Papua New Guinea, Gaire – Fishing Trip

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Credits for the text on this page go to Dr Khin Kyi (Dean of the School of Business at Pacific Adventist University), who wrote this article for the Pacific Adventist University student publication Harina. The photos are courtesy of Dr Khin Kyi and Ben Thomas.

Some lecturers from SOB and the VC left the busy life of PAU last Monday to enjoy the sea and fishing. It was an awesome trip that revitalized the seafarers with new energy and fresh mind to keep going with the busy schedule of University life.

It was the next day after Easter. A group of eight members from PAU (Mr Ben Thomas, Mr and Mrs Fukofuka, Mr Temara, and Mr Kyi family) left the campus at 6:45am, drove along Magi Highway to go to March Girl Resort near Gaire Village. The landscaping along the way, reflected by beautiful hills and forest under morning sunlight, was pleasant and relaxing. When the group arrived at March Girl at about 8:30am, a motor boat was waiting at the beach ready to take off into the sea. After some preparation and a prayer, the men got into the boat and left for fishing while the ladies and children stayed back to enjoy the location and the cool breeze coming from the sea.

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It was first trolling. Trolling is a method of fishing where fishing lines baited with lures are drawn through the water behind a moving boat. Fonua was the first one to drop a line, followed by Sini then Khin. Ben, being a vegetarian, did not show interest in fishing. But he enjoyed the company of his former colleagues from SOB. He was taking pictures of every movement and waiting for a chance to jump into water for a nice salt water swim. After Roy, the boat man, drove the boat around for thirty minutes and no fish was caught, the group decided to move to a reef for a quiet and restful fishing.

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After Roy stopped his engine and dropped the anchor to still the boat, Fonua dropped his line, measuring the depth of the sea. Khin followed next and then Sini. Ben kept taking pictures. The conversations while fishing was interesting. Though all four men work or worked as business lecturers, no one talked about accounting, management, or computing. The focus was on fishing and other relaxing topics. Suddenly Fonua made a yank. Lo and behold, there was a red fish hooked in his line. A smile of satisfaction was shown on Fonua’s face. Sini and Khin were hoping that the next catch will be theirs.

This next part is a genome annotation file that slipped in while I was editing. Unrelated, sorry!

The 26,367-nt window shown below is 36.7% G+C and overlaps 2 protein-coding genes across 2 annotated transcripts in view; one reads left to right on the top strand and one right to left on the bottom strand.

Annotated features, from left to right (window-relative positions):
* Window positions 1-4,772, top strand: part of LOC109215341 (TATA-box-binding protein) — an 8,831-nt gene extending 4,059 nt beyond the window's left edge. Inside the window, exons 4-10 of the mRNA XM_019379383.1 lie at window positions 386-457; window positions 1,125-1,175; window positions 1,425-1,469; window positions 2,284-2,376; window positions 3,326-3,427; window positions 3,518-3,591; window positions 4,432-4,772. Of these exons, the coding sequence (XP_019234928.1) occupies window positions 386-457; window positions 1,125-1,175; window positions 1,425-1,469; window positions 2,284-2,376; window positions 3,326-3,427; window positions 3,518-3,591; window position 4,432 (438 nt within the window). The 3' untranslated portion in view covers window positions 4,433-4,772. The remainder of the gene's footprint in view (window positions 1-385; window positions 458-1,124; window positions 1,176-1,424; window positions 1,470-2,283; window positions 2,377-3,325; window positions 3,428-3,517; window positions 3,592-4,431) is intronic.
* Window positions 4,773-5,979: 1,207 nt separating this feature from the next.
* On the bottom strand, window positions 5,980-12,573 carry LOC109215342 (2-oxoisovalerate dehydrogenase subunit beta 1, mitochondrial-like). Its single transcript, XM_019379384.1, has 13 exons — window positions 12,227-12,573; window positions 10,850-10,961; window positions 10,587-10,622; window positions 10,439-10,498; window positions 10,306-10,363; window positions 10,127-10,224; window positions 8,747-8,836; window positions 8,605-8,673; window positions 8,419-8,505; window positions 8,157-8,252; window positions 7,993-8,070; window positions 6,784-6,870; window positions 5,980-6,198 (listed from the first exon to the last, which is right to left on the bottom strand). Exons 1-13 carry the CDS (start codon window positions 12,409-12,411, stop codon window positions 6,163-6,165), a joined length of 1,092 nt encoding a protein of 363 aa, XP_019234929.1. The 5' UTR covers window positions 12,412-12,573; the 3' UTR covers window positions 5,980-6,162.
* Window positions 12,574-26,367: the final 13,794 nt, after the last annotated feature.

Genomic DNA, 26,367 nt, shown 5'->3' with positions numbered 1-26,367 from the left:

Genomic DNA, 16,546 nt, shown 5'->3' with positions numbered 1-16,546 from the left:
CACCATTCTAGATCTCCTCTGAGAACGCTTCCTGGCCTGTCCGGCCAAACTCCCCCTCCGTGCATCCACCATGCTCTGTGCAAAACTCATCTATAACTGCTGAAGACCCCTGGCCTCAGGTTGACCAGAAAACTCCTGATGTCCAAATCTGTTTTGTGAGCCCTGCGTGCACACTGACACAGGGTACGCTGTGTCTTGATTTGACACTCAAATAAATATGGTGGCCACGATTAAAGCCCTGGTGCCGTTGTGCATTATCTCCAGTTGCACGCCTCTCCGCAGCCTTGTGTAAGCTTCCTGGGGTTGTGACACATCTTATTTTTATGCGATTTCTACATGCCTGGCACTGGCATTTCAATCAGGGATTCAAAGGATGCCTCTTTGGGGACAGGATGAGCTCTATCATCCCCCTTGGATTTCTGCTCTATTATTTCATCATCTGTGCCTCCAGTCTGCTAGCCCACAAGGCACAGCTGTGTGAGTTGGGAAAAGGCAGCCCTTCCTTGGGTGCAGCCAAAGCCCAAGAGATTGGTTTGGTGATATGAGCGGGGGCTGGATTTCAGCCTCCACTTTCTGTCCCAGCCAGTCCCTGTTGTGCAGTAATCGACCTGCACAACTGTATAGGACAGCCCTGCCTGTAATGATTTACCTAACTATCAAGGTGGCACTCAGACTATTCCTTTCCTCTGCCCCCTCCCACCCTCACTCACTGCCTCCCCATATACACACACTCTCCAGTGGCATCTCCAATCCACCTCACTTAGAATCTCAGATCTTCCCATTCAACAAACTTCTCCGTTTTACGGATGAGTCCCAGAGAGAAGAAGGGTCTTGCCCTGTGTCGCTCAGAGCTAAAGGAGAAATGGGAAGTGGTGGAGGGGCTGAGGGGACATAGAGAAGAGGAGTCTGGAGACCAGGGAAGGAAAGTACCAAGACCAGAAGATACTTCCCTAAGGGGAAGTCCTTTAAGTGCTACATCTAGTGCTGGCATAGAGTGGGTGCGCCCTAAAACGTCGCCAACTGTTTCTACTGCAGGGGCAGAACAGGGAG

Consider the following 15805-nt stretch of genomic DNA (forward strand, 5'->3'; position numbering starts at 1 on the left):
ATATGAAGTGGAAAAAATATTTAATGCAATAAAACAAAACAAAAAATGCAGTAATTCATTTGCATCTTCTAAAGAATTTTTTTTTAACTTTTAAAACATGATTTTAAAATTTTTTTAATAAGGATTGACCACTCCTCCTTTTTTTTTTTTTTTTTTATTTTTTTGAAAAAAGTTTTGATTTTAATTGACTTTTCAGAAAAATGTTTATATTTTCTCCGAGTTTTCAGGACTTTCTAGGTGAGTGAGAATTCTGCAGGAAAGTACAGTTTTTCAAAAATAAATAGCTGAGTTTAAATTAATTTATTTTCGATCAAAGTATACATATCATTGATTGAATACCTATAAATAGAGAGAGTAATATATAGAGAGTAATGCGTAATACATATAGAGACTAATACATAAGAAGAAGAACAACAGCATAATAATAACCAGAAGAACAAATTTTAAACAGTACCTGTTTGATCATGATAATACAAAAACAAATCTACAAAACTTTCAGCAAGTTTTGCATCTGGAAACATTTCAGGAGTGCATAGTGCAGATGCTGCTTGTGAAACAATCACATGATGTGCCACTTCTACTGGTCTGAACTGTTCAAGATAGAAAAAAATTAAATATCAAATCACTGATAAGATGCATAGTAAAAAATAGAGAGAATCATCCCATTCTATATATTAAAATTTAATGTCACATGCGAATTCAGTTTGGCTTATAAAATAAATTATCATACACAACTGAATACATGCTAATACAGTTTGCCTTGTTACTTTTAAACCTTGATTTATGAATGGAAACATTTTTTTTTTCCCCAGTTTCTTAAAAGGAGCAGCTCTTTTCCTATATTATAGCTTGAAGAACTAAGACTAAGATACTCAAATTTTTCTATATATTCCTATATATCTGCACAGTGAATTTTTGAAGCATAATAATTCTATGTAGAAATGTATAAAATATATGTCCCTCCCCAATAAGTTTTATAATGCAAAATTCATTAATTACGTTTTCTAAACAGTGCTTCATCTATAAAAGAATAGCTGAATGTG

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A few minutes later Fonua yanked again. This time he took longer to pull the line on to the boat. After some struggles, there was a fish much bigger than the first one. You should see the beautiful smile on Fonua’s face (see picture). Everyone was happy. It was the catch of the day. The fishing went on until 12:30pm when the group decided to stop fishing and go for a swim. When the boat man found a safe place surrounded by reefs, Ben was the first one to jump into water. He waited so long for this moment. Everyone jumped into water and enjoyed the refreshing feeling of swimming in the ocean.

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After swimming, the men returned to March Girl where the ladies and children were waiting. It was a great experience. The fishing was fun but challenging. It did not matter who caught the fish. What really mattered was that the fish were caught. After an appetizing lunch, the group returned
to PAU to be once again “fisher of men (students)”.

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Day 01 – Arrival in Honiara

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We arrived in Honiara on a cloudy Friday afternoon, and visibility wasn’t too great. However, it was clear from the air that this is a beautiful, island studded, country.

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The coastline of Guadalcanal.

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We were fortunate because the plane basically did a complete loop over Honiara, so we were able to get a really good look at the city.

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I didn’t know it at the time, but that big building at the bottom of the picture is the largest hall in the Solomon Islands. It is called Maranatha Hall and can seat 6,000 people. It is where I was going to be presenting every day.

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Arrival at the airport.

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The sign advertising meetings where I was going to be a guest speaker.

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